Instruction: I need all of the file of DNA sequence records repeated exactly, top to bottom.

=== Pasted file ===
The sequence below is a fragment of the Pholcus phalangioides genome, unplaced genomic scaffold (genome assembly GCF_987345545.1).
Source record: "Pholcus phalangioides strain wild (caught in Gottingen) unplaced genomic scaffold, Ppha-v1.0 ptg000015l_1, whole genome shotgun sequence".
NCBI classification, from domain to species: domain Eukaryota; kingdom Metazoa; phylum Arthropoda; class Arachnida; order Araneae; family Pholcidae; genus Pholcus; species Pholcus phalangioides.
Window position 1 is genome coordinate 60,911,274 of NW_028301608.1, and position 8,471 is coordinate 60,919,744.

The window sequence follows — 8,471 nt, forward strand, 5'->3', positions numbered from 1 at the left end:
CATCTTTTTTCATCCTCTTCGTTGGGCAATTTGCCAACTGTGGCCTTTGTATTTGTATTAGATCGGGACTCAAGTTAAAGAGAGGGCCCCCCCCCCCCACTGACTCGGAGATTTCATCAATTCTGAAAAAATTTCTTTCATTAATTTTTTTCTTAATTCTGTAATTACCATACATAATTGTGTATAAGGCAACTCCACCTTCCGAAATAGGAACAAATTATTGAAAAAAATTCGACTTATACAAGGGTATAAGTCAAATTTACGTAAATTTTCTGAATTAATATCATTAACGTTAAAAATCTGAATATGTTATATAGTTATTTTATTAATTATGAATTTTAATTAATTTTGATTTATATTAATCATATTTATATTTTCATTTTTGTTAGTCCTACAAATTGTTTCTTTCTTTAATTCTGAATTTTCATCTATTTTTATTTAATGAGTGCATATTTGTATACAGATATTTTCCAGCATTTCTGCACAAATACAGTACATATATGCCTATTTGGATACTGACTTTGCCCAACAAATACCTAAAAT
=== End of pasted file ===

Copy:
The sequence below is a fragment of the Pholcus phalangioides genome, unplaced genomic scaffold (genome assembly GCF_987345545.1).
Source record: "Pholcus phalangioides strain wild (caught in Gottingen) unplaced genomic scaffold, Ppha-v1.0 ptg000015l_1, whole genome shotgun sequence".
NCBI classification, from domain to species: domain Eukaryota; kingdom Metazoa; phylum Arthropoda; class Arachnida; order Araneae; family Pholcidae; genus Pholcus; species Pholcus phalangioides.
Window position 1 is genome coordinate 60,911,274 of NW_028301608.1, and position 8,471 is coordinate 60,919,744.

The window sequence follows — 8,471 nt, forward strand, 5'->3', positions numbered from 1 at the left end:
CATCTTTTTTCATCCTCTTCGTTGGGCAATTTGCCAACTGTGGCCTTTGTATTTGTATTAGATCGGGACTCAAGTTAAAGAGAGGGCCCCCCCCCCCCACTGACTCGGAGATTTCATCAATTCTGAAAAAATTTCTTTCATTAATTTTTTTCTTAATTCTGTAATTACCATACATAATTGTGTATAAGGCAACTCCACCTTCCGAAATAGGAACAAATTATTGAAAAAAATTCGACTTATACAAGGGTATAAGTCAAATTTACGTAAATTTTCTGAATTAATATCATTAACGTTAAAAATCTGAATATGTTATATAGTTATTTTATTAATTATGAATTTTAATTAATTTTGATTTATATTAATCATATTTATATTTTCATTTTTGTTAGTCCTACAAATTGTTTCTTTCTTTAATTCTGAATTTTCATCTATTTTTATTTAATGAGTGCATATTTGTATACAGATATTTTCCAGCATTTCTGCACAAATACAGTACATATATGCCTATTTGGATACTGACTTTGCCCAACAAATACCTAAAAT